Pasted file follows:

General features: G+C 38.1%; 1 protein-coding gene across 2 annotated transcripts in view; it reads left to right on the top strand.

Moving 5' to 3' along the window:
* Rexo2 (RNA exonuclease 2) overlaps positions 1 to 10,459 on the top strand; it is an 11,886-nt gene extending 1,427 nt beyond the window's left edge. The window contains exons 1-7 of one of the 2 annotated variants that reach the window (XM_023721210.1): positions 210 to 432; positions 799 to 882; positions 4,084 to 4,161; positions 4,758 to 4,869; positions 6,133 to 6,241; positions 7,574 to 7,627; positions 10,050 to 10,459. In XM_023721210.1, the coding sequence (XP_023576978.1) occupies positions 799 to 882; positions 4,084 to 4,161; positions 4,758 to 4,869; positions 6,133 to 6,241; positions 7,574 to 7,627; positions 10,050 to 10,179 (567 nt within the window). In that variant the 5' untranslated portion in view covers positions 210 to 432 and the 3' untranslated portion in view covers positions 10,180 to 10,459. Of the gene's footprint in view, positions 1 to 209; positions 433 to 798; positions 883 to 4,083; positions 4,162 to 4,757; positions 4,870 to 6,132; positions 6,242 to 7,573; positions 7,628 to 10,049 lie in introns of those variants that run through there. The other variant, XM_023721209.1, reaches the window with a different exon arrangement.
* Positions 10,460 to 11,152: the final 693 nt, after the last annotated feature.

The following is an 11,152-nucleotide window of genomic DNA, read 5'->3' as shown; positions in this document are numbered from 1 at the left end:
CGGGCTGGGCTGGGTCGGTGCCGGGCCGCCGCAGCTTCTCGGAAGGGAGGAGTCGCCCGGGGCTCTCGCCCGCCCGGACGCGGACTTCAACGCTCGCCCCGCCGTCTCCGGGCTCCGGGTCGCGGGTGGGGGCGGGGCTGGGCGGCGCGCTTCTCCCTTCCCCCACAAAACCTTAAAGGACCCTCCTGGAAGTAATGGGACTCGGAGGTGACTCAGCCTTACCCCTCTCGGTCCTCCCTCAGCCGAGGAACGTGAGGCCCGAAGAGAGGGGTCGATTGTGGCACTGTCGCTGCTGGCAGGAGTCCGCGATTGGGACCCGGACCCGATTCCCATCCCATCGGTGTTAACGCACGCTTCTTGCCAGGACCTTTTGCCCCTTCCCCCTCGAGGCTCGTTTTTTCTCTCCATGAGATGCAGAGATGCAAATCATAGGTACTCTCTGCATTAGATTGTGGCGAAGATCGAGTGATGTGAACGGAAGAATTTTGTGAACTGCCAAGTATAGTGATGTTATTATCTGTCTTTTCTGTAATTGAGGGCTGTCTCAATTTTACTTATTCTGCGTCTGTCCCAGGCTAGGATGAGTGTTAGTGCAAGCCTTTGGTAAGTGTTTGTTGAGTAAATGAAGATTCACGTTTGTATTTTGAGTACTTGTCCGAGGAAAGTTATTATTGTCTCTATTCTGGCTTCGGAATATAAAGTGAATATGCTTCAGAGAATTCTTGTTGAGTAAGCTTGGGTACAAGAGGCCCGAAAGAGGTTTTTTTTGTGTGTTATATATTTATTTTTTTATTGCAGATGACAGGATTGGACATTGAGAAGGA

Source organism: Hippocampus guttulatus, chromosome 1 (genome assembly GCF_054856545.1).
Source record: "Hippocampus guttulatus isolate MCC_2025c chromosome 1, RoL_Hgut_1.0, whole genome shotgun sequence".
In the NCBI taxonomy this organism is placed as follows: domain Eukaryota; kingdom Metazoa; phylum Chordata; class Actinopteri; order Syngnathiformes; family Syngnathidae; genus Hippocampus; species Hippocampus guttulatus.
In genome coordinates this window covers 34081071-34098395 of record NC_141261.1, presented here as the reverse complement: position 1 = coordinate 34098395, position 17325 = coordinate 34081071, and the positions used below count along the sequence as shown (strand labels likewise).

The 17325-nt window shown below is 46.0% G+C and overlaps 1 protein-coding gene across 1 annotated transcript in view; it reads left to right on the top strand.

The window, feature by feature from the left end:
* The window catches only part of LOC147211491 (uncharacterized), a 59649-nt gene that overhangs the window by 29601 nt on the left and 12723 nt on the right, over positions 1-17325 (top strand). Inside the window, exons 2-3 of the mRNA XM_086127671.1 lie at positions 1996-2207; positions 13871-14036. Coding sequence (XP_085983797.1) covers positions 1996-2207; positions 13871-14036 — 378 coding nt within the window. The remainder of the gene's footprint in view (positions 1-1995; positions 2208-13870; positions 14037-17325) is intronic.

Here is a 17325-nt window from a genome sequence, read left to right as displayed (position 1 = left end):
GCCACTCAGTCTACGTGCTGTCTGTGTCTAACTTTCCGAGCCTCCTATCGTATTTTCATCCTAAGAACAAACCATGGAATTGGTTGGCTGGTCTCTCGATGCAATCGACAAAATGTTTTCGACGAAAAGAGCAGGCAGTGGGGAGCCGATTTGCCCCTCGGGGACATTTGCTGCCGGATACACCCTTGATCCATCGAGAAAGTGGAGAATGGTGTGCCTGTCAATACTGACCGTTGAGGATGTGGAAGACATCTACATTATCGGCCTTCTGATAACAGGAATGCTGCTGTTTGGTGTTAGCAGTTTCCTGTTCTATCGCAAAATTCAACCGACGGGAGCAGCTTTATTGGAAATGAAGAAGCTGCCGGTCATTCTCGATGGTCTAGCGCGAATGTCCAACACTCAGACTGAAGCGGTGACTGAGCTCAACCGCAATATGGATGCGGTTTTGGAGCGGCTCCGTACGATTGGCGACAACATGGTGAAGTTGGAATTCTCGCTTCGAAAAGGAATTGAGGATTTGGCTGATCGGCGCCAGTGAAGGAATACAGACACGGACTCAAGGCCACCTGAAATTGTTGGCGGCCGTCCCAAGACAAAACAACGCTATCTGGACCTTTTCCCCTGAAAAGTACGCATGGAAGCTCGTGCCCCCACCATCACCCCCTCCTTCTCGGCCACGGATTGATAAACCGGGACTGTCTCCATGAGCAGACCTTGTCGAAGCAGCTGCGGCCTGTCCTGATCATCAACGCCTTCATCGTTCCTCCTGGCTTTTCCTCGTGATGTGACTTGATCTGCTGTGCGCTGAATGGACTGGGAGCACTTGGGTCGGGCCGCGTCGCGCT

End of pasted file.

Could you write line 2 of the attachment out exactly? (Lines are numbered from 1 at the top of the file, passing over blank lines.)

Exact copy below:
Moving 5' to 3' along the window: